On December 2, 2021, the Department of Labor’s (DOL) Occupational Safety and Health Administration (OSHA) announced the extension of its comment period for the Advance Notice of Proposed Rulemaking (ANPRM) on Heat Injury and Illness Prevention in Outdoor and Indoor Work Settings to January 26, 2022. This 60-day extension came after a request from the Coalition for Workplace Safety (CWS), a group of trade associations, including TCIA, which cited the length of the initial comment period as insufficient for stakeholders to conduct the “resource-intensive research and data collection” necessary to provide the agency with “comprehensive, accurate and meaningful input.”
Background and context
OSHA first published the ANPRM to consider a heat-specific workplace standard on October 27, 2021, stating that a standard specific to heat-related injury and illness prevention “would more clearly set forth employer obligations and the measures necessary to more effectively protect employees from hazardous heat.” OSHA further explained that the purpose of the ANPRM is to seek information, data and examples from interested stakeholders on the following topics:
Occupational illnesses, injuries and fatalities due to hazardous heat, including their under-reporting and magnitude across geographic regions or among various industries, occupations, job tasks or businesses of various sizes;
- Determinants of hazardous occupational heat exposure and heat-related illness in the workplace;
- Inequalities in exposures and outcomes among workers of color and low-wage earners;
- Structure of work and work arrangements affected by hazardous heat;
- Existing efforts on heat-illness prevention, including by OSHA, states, employers or other industry associations;
- Heat-illness-prevention plans and programs;
- Engineering controls, administrative controls and personal protective equipment;
- Physiologic and exposure monitoring;
- Planning and responding to heat-illness emergencies;
- Worker training and engagement;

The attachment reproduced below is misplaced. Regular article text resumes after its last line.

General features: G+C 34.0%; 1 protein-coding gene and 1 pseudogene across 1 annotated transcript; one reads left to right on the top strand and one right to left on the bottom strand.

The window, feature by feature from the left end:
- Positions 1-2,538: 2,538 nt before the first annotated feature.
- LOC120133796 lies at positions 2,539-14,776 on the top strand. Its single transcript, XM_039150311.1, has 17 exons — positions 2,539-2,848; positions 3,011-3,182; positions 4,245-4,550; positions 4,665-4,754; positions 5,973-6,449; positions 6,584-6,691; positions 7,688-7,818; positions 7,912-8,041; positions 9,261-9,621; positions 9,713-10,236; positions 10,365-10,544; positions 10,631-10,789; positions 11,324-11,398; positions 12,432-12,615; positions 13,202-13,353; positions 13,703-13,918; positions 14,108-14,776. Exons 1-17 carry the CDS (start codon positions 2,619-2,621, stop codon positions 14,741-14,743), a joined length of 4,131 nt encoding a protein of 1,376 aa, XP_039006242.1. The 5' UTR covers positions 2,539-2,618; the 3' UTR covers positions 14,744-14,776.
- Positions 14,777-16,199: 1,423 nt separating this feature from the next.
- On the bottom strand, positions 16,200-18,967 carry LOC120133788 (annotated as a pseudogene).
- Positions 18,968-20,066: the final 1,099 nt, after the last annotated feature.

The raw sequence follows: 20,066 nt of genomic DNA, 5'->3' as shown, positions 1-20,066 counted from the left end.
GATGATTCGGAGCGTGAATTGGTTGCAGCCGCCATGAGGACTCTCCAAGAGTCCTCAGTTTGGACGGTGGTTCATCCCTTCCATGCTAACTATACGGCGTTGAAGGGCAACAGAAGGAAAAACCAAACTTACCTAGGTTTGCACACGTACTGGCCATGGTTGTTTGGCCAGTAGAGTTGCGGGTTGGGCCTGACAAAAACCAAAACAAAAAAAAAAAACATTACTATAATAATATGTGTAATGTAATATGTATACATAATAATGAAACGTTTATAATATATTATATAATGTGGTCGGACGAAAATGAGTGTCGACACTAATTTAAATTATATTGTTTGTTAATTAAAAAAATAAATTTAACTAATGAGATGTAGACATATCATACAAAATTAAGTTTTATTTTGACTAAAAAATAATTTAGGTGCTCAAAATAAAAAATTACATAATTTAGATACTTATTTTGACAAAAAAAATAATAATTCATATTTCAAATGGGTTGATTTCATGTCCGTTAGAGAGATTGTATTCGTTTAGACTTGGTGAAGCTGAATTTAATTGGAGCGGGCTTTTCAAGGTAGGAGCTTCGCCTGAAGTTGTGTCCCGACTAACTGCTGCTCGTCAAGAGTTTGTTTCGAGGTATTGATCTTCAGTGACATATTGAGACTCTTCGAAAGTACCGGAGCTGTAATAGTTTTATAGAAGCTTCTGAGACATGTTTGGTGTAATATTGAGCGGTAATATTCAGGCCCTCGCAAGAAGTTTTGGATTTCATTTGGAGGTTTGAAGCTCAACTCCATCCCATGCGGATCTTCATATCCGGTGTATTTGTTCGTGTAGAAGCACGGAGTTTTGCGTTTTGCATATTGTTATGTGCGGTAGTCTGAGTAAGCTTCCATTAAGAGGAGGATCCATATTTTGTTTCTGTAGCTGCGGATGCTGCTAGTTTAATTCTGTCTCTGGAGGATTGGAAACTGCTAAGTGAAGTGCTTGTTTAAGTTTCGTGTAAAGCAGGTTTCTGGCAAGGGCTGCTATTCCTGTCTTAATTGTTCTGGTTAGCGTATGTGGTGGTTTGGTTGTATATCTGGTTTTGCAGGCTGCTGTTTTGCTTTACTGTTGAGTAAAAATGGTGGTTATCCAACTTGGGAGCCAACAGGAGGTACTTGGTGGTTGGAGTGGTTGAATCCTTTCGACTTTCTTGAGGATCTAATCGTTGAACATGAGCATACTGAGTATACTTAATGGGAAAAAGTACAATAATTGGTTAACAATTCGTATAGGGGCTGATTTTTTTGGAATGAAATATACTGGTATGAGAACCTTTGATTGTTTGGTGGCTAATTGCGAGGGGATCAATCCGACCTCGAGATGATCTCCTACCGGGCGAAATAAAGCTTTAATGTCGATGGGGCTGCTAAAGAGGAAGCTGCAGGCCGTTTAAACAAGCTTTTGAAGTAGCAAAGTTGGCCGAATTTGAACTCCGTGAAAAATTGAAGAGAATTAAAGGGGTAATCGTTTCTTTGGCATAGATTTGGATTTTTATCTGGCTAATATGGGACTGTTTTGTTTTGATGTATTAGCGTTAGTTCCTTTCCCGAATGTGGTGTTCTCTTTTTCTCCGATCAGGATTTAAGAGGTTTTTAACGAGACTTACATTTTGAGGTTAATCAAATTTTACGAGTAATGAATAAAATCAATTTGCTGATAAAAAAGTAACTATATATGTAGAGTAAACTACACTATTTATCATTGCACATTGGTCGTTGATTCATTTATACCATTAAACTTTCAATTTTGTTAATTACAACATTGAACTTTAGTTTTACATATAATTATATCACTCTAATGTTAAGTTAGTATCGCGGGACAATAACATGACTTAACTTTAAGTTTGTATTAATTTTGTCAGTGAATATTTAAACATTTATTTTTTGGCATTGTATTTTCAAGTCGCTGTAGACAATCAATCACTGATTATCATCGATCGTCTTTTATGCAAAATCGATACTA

- Costs, economic impacts and benefits; and
- Impacts of climate change on hazardous heat exposure for outdoor and indoor work settings.
The ANPRM is one of several of the Biden-Harris administration’s and DOL’s recent initiatives to protect Americans from hazards associated with extreme heat exposure in both indoor and outdoor worksites. On September 1, 2021, OSHA announced plans to expand their heat-illness-enforcement initiatives through work-site inspections and investigations. Several weeks later, the agency announced its intent to establish a National Emphasis Program on outdoor heat-hazard cases, which will target all work sites under Federal OSHA jurisdiction through outreach, consultation services and training in 2022.
These efforts will be supported by the formation of a National Advisory Committee on Occupational Safety and Health (NACOSH) Heat Injury and Illness Prevention work group, which will convene to “provide better understanding of challenges and to identify and share best practices to protect workers.”
As part of their Heat Illness Prevention Campaign, OSHA also has prioritized outreach to stakeholder groups representing employers in industries where workers are exposed to heat. In a June 22, 2021, NACOSH meeting, the agency announced plans for additional outreach to TCIA and related organizations.
Expectations for the ANPRM process
If you are interested in providing your own feedback to OSHA, please follow the instructions in the Federal e-Rulemaking Portal.
OSHA will review and analyze all material in the public rulemaking record to determine if and how it should proceed with developing a heat-illness standard following the comment period. Federal OSHA does not currently have a heat- or stress-illness-specific standard; however, the General Duty Clause (GDC) of the Occupational Safety and Health Act of 1970 requires each employer to “furnish to each of his employees employment and a place of employment which are free from recognized hazards that are causing or are likely to cause death or serious physical harm.”
At the state level, Minnesota, Washington and California are the only states to have implemented individual OSHA-approved heat-illness standards, with Oregon having adopted an emergency rule in July 2021. Under California law, employers are required to train all employees and supervisors about heat illness as part of their mandated “effective heat-illness-
prevention plan” that also must include providing adequate fresh water, access to shade and paid rest breaks and recovery periods once temperatures reach 80 F. Although it is still unclear whether similar requirements would be adopted at the federal level, California’s standard may prove impactful in the event of the agency pursuing a permanent standard, given that Doug Parker, former head of California’s Division of OSHA (Cal/OSHA), now leads Federal OSHA.
Lara Dunkelberg is a legislative assistant with Ulman Public Policy, TCIA’s Washington, D.C.-based advocacy and lobbying partner.
TCIA will continue to keep its members aware of the latest developments on a potential heat-specific workplace standard. If you would like to have input on TCIA’s comments, or have questions about a potential OSHA standard, please reach out to Aiden O’Brien, TCIA’s advocacy & standards manager, at firstname.lastname@example.org by January 7, 2022.